Thursday, March 18, 2010

Your newborn baby - how big is his stomach?

Well, do you know?

Most women will probably estimate it to be much larger than it really is. In truth, the size of a newborn baby's stomach is about the size of a hazelnut, or small glass marble, with a capacity of 5-7ml/cc per feeding. This is not a lot. This is not much at all. But the fact is that, many women who have just given birth do not know this, with what consequence? Some (or many) are pressured into "topping off" with formula to "ensure" the baby got enough. This in turn, becomes a self-fulfilling prophecy because the baby will nurse less at the breast, the mother's breasts will not receive due stimulation, and if supplementation continues, the breasts are tricked into thinking there is little to no demand for milk. On the other hand, some mothers with babies in the NICU who have to resort to pumping get frustrated because they are led to believe that the teaspoon of colostrum they worked so hard to express, is simply "not enough"....The size of the baby's stomach also has as a result the very frequent feedings breastfed babies have. 

On day three, the baby's stomach has grown to the size of a shooter marble, which can approximately hold 22-27 ml/cc or about 1 ounce, of milk at any given feeding. Take a look at your baby's fist and you'll get a good idea of how big his stomach is.

By day 10, your newborn's stomach is still very small, accommodating about 45-60 ml/cc or about 1.5-2 ounces per feeding. This is roughly the size of a walnut or a golf ball. This coupled with the quick and easy digestion of breast milk not surprisingly makes for a frequently feeding breastfed baby. About 8-12 feedings per 24 hours to be exact. (1)

It is sad to say, though, that I have personally heard and experienced hospital staff nearly threatening and filling the new mother with anxiety about not being able to produce enough colostrum for her very hungry baby. With their jittery, uneasy and (perhaps well-intentioned) worrisome tone of voice, they constantly badger the mother about the fact that if the baby does not drink, the baby cannot pee.. and the baby must pee or else...

Touching on this subject very briefly, since the input of milk is so small, wouldn't that automatically mean they can only pee so much? This is very true. On the first day of life, a healthy term infant will wet one diaper, increasing with the number of days until mom's milk comes in ( so, 1 wet diaper on day one, 2 wet diapers, on day two, etc)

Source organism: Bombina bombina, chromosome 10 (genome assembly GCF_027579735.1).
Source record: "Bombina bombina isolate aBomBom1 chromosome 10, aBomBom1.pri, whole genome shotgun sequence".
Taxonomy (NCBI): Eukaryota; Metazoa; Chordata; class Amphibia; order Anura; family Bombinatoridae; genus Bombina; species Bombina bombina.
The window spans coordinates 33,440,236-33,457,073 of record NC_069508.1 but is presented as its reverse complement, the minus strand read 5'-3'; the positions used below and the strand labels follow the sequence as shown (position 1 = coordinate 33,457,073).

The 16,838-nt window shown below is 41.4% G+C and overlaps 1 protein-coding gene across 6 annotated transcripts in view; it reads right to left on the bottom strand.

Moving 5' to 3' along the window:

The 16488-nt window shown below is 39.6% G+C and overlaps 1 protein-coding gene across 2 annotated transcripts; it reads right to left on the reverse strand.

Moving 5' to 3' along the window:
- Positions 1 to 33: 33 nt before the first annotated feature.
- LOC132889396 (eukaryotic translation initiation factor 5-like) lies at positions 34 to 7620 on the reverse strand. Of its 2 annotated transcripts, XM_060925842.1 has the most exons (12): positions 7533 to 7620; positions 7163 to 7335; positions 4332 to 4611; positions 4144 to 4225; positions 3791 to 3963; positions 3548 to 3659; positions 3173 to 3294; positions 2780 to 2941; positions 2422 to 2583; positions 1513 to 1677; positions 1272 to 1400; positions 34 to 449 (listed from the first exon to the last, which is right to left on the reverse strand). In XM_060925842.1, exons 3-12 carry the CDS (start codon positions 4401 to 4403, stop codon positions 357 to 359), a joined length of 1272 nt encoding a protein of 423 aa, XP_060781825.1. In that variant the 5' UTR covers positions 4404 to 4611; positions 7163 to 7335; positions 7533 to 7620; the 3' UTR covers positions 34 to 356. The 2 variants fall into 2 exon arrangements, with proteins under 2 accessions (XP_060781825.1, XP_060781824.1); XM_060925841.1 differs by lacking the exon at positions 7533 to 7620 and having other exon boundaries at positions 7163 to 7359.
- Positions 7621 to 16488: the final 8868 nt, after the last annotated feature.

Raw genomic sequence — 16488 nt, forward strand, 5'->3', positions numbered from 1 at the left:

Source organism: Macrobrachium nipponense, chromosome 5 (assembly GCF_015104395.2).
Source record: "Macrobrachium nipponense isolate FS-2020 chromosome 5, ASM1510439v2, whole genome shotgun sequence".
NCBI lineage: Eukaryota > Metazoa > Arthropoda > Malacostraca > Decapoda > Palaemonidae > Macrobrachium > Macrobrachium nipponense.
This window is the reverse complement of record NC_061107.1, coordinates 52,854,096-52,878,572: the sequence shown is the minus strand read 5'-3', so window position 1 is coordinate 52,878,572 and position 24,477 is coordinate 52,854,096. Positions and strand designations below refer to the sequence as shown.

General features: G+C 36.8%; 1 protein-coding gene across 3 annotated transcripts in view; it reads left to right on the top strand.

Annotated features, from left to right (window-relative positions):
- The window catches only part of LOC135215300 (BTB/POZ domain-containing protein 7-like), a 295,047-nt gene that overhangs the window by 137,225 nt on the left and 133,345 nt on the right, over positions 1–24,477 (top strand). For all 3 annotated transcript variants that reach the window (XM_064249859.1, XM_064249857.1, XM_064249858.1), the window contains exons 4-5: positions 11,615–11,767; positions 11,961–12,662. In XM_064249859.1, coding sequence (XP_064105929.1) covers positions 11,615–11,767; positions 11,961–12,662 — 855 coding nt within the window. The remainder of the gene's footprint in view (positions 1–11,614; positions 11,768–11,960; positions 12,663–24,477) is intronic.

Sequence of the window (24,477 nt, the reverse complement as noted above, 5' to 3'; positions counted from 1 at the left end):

According to Scammon RE, Doyle LO. Observations on the capacity of the stomach in the first ten days of postnatal life. Am J Dis Child 1920; 20:516-538.
·         day 1 - .25 oz
·         day 2- .46 oz
·         day 3 - .96 oz
According to another study (2) breastfed babies regained their birth weight quicker or just as quick as their mixed feeding counterparts, which busts the myth of insufficient milk. In the study Group A represented exclusively breastfed infants and Group B represented the control group of mixed feedings (4 times daily from the breast - 6 times formula). The study goes on to note:  "By the sixth day after birth, the weight increment in Group A is even higher than the newborns in the control group. Basing on the rate of increment, the average time required to regain their birth weight is 9.36 days in Group A, slightly less than 9.44 days in the control group."

Equipped with this information may you resolve to continue providing your baby with colostrum fully confident that you are able to fully nourish your baby from your breast. Don't let (well-meaning or not) hospital staff bully or frighten you into giving up and supplementing before you truly got the chance to breastfeed. How else has all of humanity survived on just colostrum in the first days of life...?


(1) Silverman, WA, ed.  Dunham's Premature Infants, 3rd edition. New York: Hoeber, Inc., Medical Division of Harper and Brothers, 1961, p. 143-144.

(2) Wang,Y et al:  Preliminary Study on the Blood Glucose Level in the Exclusively Breastfed Newborn, J Trop Peds 1994, 40:187-88.

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